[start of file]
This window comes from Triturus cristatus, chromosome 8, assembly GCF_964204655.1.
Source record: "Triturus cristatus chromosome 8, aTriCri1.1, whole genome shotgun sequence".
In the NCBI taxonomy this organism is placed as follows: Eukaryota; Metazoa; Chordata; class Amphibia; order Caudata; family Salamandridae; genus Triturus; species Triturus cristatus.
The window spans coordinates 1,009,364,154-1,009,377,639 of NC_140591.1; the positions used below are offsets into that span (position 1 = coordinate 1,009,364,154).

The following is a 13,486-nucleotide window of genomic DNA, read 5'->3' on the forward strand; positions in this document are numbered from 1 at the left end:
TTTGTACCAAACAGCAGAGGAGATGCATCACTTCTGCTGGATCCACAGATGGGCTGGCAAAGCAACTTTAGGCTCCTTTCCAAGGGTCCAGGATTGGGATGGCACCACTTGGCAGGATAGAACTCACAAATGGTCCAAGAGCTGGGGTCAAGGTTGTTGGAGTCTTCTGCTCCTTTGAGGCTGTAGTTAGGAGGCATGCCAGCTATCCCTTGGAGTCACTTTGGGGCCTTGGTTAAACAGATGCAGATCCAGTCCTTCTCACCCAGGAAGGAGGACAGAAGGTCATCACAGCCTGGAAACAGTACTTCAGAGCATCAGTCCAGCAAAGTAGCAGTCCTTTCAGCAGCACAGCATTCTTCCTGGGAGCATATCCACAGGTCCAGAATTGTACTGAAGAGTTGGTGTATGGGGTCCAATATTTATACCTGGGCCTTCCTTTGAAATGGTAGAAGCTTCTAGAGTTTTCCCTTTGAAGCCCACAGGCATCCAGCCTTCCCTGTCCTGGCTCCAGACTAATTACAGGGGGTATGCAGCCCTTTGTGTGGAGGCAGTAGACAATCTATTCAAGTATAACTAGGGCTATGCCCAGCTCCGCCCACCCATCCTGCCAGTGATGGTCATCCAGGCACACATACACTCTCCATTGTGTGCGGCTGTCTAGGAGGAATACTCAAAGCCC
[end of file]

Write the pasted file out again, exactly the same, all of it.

This window comes from Triturus cristatus, chromosome 8, assembly GCF_964204655.1.
Source record: "Triturus cristatus chromosome 8, aTriCri1.1, whole genome shotgun sequence".
In the NCBI taxonomy this organism is placed as follows: Eukaryota; Metazoa; Chordata; class Amphibia; order Caudata; family Salamandridae; genus Triturus; species Triturus cristatus.
The window spans coordinates 1,009,364,154-1,009,377,639 of NC_140591.1; the positions used below are offsets into that span (position 1 = coordinate 1,009,364,154).

The following is a 13,486-nucleotide window of genomic DNA, read 5'->3' on the forward strand; positions in this document are numbered from 1 at the left end:
TTTGTACCAAACAGCAGAGGAGATGCATCACTTCTGCTGGATCCACAGATGGGCTGGCAAAGCAACTTTAGGCTCCTTTCCAAGGGTCCAGGATTGGGATGGCACCACTTGGCAGGATAGAACTCACAAATGGTCCAAGAGCTGGGGTCAAGGTTGTTGGAGTCTTCTGCTCCTTTGAGGCTGTAGTTAGGAGGCATGCCAGCTATCCCTTGGAGTCACTTTGGGGCCTTGGTTAAACAGATGCAGATCCAGTCCTTCTCACCCAGGAAGGAGGACAGAAGGTCATCACAGCCTGGAAACAGTACTTCAGAGCATCAGTCCAGCAAAGTAGCAGTCCTTTCAGCAGCACAGCATTCTTCCTGGGAGCATATCCACAGGTCCAGAATTGTACTGAAGAGTTGGTGTATGGGGTCCAATATTTATACCTGGGCCTTCCTTTGAAATGGTAGAAGCTTCTAGAGTTTTCCCTTTGAAGCCCACAGGCATCCAGCCTTCCCTGTCCTGGCTCCAGACTAATTACAGGGGGTATGCAGCCCTTTGTGTGGAGGCAGTAGACAATCTATTCAAGTATAACTAGGGCTATGCCCAGCTCCGCCCACCCATCCTGCCAGTGATGGTCATCCAGGCACACATACACTCTCCATTGTGTGCGGCTGTCTAGGAGGAATACTCAAAGCCC